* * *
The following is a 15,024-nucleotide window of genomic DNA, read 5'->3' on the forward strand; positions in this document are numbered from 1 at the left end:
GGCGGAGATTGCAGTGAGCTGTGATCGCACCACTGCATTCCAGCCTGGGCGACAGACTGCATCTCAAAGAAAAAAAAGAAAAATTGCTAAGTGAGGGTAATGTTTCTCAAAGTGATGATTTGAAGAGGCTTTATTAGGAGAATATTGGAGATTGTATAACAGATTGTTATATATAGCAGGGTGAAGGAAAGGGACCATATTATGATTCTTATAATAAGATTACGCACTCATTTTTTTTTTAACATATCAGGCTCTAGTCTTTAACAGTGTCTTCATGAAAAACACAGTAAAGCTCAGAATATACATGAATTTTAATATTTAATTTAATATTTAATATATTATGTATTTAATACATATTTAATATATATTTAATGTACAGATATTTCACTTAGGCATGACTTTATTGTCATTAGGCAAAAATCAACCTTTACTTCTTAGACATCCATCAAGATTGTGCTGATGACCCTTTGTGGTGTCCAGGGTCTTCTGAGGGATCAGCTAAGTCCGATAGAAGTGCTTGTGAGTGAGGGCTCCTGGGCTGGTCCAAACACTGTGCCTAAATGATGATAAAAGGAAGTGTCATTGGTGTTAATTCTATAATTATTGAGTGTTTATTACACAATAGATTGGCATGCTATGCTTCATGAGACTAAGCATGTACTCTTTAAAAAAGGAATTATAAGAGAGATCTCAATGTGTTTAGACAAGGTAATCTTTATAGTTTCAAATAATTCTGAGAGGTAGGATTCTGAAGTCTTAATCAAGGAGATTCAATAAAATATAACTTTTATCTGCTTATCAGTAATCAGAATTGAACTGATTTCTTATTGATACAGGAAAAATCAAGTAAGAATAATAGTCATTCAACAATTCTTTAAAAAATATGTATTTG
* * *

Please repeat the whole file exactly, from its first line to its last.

The following is a 15,024-nucleotide window of genomic DNA, read 5'->3' on the forward strand; positions in this document are numbered from 1 at the left end:
GGCGGAGATTGCAGTGAGCTGTGATCGCACCACTGCATTCCAGCCTGGGCGACAGACTGCATCTCAAAGAAAAAAAAGAAAAATTGCTAAGTGAGGGTAATGTTTCTCAAAGTGATGATTTGAAGAGGCTTTATTAGGAGAATATTGGAGATTGTATAACAGATTGTTATATATAGCAGGGTGAAGGAAAGGGACCATATTATGATTCTTATAATAAGATTACGCACTCATTTTTTTTTTAACATATCAGGCTCTAGTCTTTAACAGTGTCTTCATGAAAAACACAGTAAAGCTCAGAATATACATGAATTTTAATATTTAATTTAATATTTAATATATTATGTATTTAATACATATTTAATATATATTTAATGTACAGATATTTCACTTAGGCATGACTTTATTGTCATTAGGCAAAAATCAACCTTTACTTCTTAGACATCCATCAAGATTGTGCTGATGACCCTTTGTGGTGTCCAGGGTCTTCTGAGGGATCAGCTAAGTCCGATAGAAGTGCTTGTGAGTGAGGGCTCCTGGGCTGGTCCAAACACTGTGCCTAAATGATGATAAAAGGAAGTGTCATTGGTGTTAATTCTATAATTATTGAGTGTTTATTACACAATAGATTGGCATGCTATGCTTCATGAGACTAAGCATGTACTCTTTAAAAAAGGAATTATAAGAGAGATCTCAATGTGTTTAGACAAGGTAATCTTTATAGTTTCAAATAATTCTGAGAGGTAGGATTCTGAAGTCTTAATCAAGGAGATTCAATAAAATATAACTTTTATCTGCTTATCAGTAATCAGAATTGAACTGATTTCTTATTGATACAGGAAAAATCAAGTAAGAATAATAGTCATTCAACAATTCTTTAAAAAATATGTATTTG